Your peers are taking on payment reform--will you?
A national primary care medical society launched a commission co-led by a former U.S. Senator to research and push for changes on how you are compensated.
The Society of General Internal Medicine (SGIM), whose members are internal medicine faculty from every medical school and major teaching hospital in the United States, announced the formation of The National Commission on Physician Payment Reform. The commission will study physician payment systems and the financial incentives linked to patient care. It will issue recommendations on reforming the payment system to control healthcare costs while improving outcomes for patients, according to the group.
The committee’s honorary chair is former Tennessee Senator Bill Frist, MD, a Republican, but the 14 commissioners are a bipartisan group that includes Kavita Patel, MD, a former member of the Obama administration; and JudyAnn Bigby, MD, who serves in the cabinet of Democratic Massachusetts Governor. Deval Patrick. The committee chair is Steven Schroeder, MD, former president of the Robert Wood Johnson Foundation (RWJF) and distinguished professor of health and healthcare at the University of California, San Francisco.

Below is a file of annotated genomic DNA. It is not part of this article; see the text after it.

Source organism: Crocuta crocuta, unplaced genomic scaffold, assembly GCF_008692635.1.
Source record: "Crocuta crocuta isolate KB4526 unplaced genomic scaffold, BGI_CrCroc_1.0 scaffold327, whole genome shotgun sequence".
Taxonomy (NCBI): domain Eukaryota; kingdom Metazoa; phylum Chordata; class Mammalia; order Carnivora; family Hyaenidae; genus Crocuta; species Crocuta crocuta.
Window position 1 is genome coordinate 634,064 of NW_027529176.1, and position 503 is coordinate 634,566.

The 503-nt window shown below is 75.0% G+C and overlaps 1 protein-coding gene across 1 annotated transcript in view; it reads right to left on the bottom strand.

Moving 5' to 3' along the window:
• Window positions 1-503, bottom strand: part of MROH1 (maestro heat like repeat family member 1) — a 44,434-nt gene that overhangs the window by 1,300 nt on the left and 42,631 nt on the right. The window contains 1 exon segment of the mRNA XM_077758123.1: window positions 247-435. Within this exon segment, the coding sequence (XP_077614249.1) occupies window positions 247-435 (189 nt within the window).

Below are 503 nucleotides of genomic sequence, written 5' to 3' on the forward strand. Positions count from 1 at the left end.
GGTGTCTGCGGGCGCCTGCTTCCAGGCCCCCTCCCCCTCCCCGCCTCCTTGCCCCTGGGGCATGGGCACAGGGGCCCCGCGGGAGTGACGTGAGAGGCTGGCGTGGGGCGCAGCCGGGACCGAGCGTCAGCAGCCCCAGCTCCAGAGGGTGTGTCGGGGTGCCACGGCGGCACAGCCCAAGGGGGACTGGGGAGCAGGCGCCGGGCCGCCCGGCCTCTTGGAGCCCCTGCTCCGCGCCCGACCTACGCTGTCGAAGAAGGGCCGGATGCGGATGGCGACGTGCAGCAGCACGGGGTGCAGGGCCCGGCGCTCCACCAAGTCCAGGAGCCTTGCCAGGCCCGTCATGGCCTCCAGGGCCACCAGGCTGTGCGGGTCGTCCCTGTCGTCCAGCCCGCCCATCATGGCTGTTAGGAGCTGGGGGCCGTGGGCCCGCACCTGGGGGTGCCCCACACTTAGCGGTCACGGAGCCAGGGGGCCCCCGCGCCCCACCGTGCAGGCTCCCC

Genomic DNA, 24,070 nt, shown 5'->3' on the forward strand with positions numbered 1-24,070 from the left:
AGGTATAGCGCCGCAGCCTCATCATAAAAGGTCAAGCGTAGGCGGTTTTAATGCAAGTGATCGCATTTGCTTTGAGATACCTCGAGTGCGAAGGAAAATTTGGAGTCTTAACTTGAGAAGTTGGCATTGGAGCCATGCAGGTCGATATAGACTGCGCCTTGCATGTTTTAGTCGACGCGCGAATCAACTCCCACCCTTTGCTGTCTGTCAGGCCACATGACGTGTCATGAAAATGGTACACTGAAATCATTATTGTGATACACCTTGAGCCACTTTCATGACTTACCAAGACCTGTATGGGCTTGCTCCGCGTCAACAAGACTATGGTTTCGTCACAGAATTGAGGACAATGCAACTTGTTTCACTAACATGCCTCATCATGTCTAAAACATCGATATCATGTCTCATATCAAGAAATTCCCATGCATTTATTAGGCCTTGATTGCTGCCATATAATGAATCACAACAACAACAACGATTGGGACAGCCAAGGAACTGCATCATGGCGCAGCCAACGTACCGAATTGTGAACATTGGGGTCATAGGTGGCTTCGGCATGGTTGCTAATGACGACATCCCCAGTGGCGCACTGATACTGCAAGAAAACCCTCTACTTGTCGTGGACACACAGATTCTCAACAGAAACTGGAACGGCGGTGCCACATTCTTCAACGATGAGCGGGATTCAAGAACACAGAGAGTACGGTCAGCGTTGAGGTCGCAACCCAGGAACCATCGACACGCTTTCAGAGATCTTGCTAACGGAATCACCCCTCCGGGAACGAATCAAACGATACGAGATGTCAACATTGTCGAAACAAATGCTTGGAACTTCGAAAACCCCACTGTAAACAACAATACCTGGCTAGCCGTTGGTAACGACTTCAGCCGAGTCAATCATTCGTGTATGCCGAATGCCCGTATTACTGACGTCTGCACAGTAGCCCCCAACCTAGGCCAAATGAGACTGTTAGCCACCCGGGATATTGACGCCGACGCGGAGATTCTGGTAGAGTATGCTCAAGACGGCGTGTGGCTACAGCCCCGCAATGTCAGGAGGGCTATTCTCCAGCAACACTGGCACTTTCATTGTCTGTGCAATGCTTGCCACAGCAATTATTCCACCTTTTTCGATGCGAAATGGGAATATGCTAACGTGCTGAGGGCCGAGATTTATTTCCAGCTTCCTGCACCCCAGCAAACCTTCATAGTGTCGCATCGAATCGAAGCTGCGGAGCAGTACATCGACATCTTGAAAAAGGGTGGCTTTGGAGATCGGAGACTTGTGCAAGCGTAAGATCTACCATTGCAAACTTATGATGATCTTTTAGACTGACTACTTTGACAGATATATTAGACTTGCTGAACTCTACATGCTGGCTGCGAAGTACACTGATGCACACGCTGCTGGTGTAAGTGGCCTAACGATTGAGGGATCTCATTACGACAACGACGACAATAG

The commission also will study potential impacts of proposed healthcare payment models such as accountable care organizations, Patient-Centered Medical Homes and value-based purchasing.
The commission will meet over the course of 2012, and is expected to produce an analysis with full recommendations early in 2013. The commission is funded in part by the RWJF, the California Healthcare Foundation, and the Sergei Zlinkoff Fund for Medical Education and Research.
“We have a responsibility to provide constructive, ethical, and practical solutions to how we provide care in this country,” said Harry Selker, MD, president of the SGIM, in a statement. “As physicians have taken over greater financial responsibility for providing care, there is the need to balance the care of individual patients with the need to constrain overall costs.”
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